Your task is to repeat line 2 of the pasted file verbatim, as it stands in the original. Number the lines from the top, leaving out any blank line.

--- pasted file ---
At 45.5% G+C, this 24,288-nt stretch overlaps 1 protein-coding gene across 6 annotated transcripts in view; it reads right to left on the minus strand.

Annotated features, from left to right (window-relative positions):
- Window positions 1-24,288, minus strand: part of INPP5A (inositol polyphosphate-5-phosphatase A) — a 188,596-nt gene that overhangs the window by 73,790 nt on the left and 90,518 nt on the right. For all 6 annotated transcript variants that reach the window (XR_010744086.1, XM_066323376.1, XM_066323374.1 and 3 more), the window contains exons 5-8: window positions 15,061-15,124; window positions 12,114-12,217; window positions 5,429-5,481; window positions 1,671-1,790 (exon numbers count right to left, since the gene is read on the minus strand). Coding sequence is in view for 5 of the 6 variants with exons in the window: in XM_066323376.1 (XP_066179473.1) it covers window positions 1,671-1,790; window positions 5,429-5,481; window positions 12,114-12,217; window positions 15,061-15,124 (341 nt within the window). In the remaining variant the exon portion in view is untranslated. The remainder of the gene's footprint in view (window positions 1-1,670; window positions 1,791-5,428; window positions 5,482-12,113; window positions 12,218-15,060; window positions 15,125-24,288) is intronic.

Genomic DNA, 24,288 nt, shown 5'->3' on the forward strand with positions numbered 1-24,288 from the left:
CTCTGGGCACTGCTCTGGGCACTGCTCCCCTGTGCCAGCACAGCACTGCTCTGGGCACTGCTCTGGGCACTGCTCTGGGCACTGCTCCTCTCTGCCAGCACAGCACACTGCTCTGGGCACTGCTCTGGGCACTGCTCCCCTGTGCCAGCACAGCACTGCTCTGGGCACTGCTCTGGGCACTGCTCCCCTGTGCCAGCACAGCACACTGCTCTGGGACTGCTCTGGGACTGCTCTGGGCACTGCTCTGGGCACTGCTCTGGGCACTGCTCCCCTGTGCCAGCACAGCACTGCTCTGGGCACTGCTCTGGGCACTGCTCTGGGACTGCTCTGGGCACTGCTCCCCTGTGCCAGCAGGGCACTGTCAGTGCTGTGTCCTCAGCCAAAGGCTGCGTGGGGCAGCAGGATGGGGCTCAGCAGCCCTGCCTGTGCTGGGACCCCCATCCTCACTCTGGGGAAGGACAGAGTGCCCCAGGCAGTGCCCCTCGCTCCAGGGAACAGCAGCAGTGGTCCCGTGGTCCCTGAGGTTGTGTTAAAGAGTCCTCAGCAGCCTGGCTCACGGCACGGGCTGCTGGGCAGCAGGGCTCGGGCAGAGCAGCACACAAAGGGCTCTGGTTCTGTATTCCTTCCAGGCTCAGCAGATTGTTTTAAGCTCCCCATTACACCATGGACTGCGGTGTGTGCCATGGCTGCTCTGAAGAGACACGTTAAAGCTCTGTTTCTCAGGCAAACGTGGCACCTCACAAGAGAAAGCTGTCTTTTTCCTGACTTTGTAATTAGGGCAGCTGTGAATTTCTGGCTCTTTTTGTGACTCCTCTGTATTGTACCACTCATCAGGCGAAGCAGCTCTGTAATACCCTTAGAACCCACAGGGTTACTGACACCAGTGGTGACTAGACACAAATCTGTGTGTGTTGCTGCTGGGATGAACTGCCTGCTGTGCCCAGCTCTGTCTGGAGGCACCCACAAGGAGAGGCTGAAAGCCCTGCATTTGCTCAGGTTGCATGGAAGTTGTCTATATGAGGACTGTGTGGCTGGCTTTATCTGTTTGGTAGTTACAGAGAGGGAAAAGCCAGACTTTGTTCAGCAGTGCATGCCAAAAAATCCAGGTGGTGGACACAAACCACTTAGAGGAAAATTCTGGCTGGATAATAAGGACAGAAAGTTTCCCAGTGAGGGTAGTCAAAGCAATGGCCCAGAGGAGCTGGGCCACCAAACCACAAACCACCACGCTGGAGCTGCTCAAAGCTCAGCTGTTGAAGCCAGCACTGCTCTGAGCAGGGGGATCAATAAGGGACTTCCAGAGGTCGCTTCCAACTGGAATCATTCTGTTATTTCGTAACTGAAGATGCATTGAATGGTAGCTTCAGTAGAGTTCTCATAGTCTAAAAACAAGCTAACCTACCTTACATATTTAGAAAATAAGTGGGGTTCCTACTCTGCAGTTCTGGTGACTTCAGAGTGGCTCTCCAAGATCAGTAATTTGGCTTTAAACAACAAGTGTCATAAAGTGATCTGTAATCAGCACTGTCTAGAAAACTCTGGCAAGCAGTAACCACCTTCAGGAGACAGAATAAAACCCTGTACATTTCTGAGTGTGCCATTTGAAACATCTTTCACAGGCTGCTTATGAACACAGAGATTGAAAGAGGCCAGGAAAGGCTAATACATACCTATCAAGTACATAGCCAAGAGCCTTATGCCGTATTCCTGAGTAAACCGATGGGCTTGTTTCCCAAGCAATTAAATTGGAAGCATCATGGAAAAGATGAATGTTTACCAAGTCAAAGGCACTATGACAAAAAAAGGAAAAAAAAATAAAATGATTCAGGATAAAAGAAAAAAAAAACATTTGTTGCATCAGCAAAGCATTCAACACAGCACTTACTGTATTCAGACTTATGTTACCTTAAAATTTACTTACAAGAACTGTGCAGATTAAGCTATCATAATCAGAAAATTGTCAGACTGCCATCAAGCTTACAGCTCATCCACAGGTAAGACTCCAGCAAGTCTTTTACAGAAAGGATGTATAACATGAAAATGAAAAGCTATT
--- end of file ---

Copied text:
Annotated features, from left to right (window-relative positions):